If our God is an aloof god who remains detached from this physical world, then it makes perfect sense that our time together might be described only as “worship,” which would suggest that the purpose of Sunday is primarily our expressions of praise to an all‐powerful deity. If our God comes to us in physical ways to hand us salvation, however, then this truly is his divine service to us. To put it another way, if we must reach God through our own spiritual enlightenment, mystical climbing, or decision for Christ, then yes, Sunday morning is about how to get there, how to reach into the heavens, how to bring the divine into us, and how to become better people. But if he is really present in tangible ways, then Sunday morning has a different feel to it. Things look and sound different, and we perform rituals in specific ways because we are in the presence of the Almighty. He invades our space as he did in Bethlehem during Augustus’ reign. He comes and shakes things up in our lives with his thundering law and his healing gospel. The words “Lord, have mercy” and “Glory to God in the high‐ est” come to mind. Surely, we thank and praise him, how could we not? But Sunday is about receiving more than giving, from a human perspective. Our giving plays a bigger role during the week, and even then, it is still all about “God for us” as he loves our world through our various vocations. The debate over liturgics is a theological one, whether the combatants admit it or not. It has to do with the way God comes to us and deals with us. It’s about the incarnation, the means of grace, the cross, salvation, vocation—really every doctrine is present someway, somehow in the classic Divine Service…
…So it goes with the Divine Service. An evaluation of the Divine Service isn’t about our likes and dislikes; it is about understanding the church’s reason for doing what she has done for so long. Herein lies the problem. Most do not know why the Kyrie is sung or what the word Sanctus means or why the Gospel Reading is the third reading from Scripture. Most have never been taught. I know I wasn’t! The result of liturgical illiteracy is either a mindless slavery to tradition or an addiction to incessant change. The debate over what should be done on any given Sunday will continue and that’s okay; it is even a good thing. However, in the midst of the melee, this beautiful symphony that accompanies Christ’s saving actions is begging to be appreciated.Before the cry of impracticality drowns out the sweet song of the liturgy, there are very practical reasons to learn about our Sunday morning heritage. For the vast majority of people, this hour on Sunday morning is the most contact they will have with their congregation, their pastor, and even the Word of God. This fact alone is enough to demand a thorough understanding of the nuts and bolts of the Divine Service. As mentioned above, a fuller comprehension leads to at least appreciation and even love. The Service is never boring; the sermon may be, but the Service cannot be. Heaven and earth are crashing together! Law is bellowed loudly, and gospel is spoken sweetly! There is nothing boring about it ... so long as people understand what is happening. So there is nothing more practical than to learn about our Christian liturgy of Word and Meal. Understanding makes Sunday meaningful. As we dive into the Service, we also discover a plethora of doctrines taught in a practical way, from original sin to the atone‐ ment. We also see the life of Christ laid out before us. It is a treasure trove ready to be explored.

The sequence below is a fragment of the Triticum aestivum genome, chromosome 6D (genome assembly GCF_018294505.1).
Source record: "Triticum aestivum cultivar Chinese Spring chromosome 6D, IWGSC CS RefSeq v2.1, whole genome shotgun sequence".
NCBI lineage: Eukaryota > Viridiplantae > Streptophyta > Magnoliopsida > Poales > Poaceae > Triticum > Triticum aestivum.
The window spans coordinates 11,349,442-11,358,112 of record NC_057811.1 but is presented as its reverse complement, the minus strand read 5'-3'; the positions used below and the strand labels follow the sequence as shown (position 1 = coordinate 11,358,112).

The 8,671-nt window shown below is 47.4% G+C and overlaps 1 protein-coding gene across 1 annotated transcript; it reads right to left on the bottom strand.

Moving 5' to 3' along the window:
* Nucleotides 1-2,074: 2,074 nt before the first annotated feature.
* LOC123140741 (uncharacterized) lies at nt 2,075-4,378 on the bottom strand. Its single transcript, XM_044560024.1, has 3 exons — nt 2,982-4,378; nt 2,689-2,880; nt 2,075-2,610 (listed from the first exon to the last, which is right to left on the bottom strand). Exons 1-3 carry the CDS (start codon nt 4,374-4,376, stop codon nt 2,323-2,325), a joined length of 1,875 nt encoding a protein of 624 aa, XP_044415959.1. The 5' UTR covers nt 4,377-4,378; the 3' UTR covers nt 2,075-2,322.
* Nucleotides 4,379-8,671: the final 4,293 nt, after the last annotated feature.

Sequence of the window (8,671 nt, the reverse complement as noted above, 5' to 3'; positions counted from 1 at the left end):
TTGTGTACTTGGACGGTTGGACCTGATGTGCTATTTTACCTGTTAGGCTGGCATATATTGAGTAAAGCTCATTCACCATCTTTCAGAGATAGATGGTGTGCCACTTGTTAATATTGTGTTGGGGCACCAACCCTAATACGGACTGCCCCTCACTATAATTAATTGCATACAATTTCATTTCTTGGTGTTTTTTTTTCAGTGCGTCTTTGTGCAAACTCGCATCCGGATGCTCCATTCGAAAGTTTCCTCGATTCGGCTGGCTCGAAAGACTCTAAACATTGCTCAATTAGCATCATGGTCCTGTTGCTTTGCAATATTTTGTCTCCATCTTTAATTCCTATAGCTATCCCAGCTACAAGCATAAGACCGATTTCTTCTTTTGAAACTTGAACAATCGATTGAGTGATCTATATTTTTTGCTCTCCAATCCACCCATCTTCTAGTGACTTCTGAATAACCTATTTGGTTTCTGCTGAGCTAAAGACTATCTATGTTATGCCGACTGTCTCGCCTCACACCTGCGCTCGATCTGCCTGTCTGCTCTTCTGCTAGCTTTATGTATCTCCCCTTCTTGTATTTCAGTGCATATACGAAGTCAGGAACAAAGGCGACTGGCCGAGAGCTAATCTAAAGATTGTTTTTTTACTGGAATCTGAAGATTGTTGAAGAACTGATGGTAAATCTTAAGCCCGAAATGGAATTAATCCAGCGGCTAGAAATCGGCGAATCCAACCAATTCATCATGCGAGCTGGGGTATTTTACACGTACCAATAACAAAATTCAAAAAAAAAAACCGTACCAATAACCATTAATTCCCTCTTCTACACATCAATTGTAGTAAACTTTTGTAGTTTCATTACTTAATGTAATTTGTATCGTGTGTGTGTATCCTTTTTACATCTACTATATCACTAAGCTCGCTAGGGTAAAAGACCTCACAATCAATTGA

This is an excerpt from the prologue of On Any Given Sunday: The Story of Christ in the Divine Service by Mike Berg (1517 Publishing, 2023), pgs ix-xiii.
 NIV 2011. G.K. Chesterton, G.K., Orthodoxy (Peabody, Mass.: Hendrickson Publishers, 2008), 43.